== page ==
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New technology means mobility rethink

Date: 22 May 2019   |   Author: Sean Keywood

Changing attitudes from car manufacturers and employees should be on fleet managers' radar heading into the future of mobility. Sean Keywood reports.

The car industry is facing a transformative change as it moves towards a shared vision of the future, and fleet professionals should take a collaborative approach to get the best from the new transport options that arise. 

That's according to Lukas Neckermann, a strategic advisor to car manufacturers, suppliers, insurers and investors on the future of mobility. 

Speaking at an event hosted by Europcar Mobility Group, he explained how car manufacturers are converging on the same areas of development - connected, autonomous, shared and electric (CASE) - and how this is something that fleets therefore also need to be ready for. 

Discussing the different CASE strands, Neckermann said that cars being developed now would unquestionably be connected, and that this would be the basis for everything going forward. 

On the subject of autonomy, he said that while self-driving cars are not here yet, advanced driver assistance systems should be specced to the highest level possible on new vehicle purchases. 

On car sharing, he said that almost every car manufacturer was now offering this, in response to changing attitudes reflected by surveys where a third of respondents said they had either got rid of their own car in favour of sharing, or were considering doing so. 

As for electrification, Neckermann said major uptake of this would inevitably be here soon. 

"The internal combustion engine can only be improved by 1%, 2%, 3% per year," he said. "The electric motor is giving improvements of 10-20% in efficiency, and also a cost reduction of about 20% a year.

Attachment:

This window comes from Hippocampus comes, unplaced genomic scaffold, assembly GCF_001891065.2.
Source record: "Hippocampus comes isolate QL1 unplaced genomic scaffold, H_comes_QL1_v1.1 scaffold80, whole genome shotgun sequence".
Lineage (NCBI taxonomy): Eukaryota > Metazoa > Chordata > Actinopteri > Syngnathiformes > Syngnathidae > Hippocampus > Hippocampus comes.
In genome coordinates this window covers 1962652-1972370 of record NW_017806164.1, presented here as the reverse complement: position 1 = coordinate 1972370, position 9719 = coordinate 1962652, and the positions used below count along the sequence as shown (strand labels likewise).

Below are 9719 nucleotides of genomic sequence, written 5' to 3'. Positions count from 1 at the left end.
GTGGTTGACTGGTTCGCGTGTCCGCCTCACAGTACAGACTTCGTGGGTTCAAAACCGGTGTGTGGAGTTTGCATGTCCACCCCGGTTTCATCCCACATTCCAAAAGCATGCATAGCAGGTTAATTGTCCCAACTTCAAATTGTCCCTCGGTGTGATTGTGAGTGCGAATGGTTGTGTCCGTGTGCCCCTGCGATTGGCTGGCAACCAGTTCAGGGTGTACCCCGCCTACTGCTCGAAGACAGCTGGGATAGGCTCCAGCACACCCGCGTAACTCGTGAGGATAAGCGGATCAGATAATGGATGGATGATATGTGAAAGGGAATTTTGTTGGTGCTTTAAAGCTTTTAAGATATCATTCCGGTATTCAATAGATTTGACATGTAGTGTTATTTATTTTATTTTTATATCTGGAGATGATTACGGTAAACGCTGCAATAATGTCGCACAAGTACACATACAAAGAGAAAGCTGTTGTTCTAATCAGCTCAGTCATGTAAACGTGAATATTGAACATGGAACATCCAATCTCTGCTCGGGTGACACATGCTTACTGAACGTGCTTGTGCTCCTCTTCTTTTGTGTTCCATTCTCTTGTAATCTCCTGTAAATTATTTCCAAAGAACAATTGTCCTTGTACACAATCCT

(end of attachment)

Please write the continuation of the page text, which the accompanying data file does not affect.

"Depending on the study you read, whether it is 2019, 2022 or 2024, the point where you can't improve the internal combustion engine quickly enough to begin to compete with electric motors is there." 

For Neckermann, this prospective change from the motor industry is set to coincide with a change in employees' own attitudes, where their main instrument of mobility is not their car key, but their mobile phone, offering access to a wide range of travel options including ride hailing, bicycle hire schemes and public transport. 

He explained that before, once people had acquired a car and had it outside their house, it became their default mode of transport simply because it was already there. 

He continued: "Now, with people having fewer driving licences and more options, this gets thrown on its head. It enables people to pull out the phone in their pocket and then figure out how they are going to get there." 

All of this adds up to plenty for fleet managers to get to grips with - but according to Neckermann this is achievable. 

"The simple step we can take now is to say 'let's learn about how we are using vehicles today'," he said. "Get as much data as you possibly can on how your fleets are being used - short distances, long distances, one person or four people sitting in a vehicle. 

"If you then learn, for example, that you have 200 vehicles and 100 of them are only doing 70 miles a day, you could actually electrify those 100 starting tomorrow. 

"And you can think 'can I combine some of those routes? Can I get people heading to the airport on Monday morning all from Camden to all share?' 

"This is where travel management and fleet management come together." 

Neckermann said that firms should look to investigate each of the CASE areas - and also find out how others are approaching them. 

"The only way we can move forward on this is to engage with each other and learn from each other, say 'do you have electric vehicles, have you tried corporate car sharing, have you tried ride hailing?'," he said. 

"With that, you build up experience and realise it is not that hard to completely change the way businesses are run, in a way that makes them more sustainable, addresses corporate social responsibility targets, and maybe saves a little money." 

Looking further into the future, Neckermann also sees clear advantages for fleet management professionals in a world full of potentially expensive, shared autonomous vehicles. 

He said: "I see a glorious future for the fleet management industry. Somebody has to own, and manage, and clean, and maintain, and move around the vehicles. 

"In a world where we have roaming fleets of autonomous vehicles driving around, the key word is indeed fleet. I do see there is a need, and frankly also a business model, in owning and operating those fleets."



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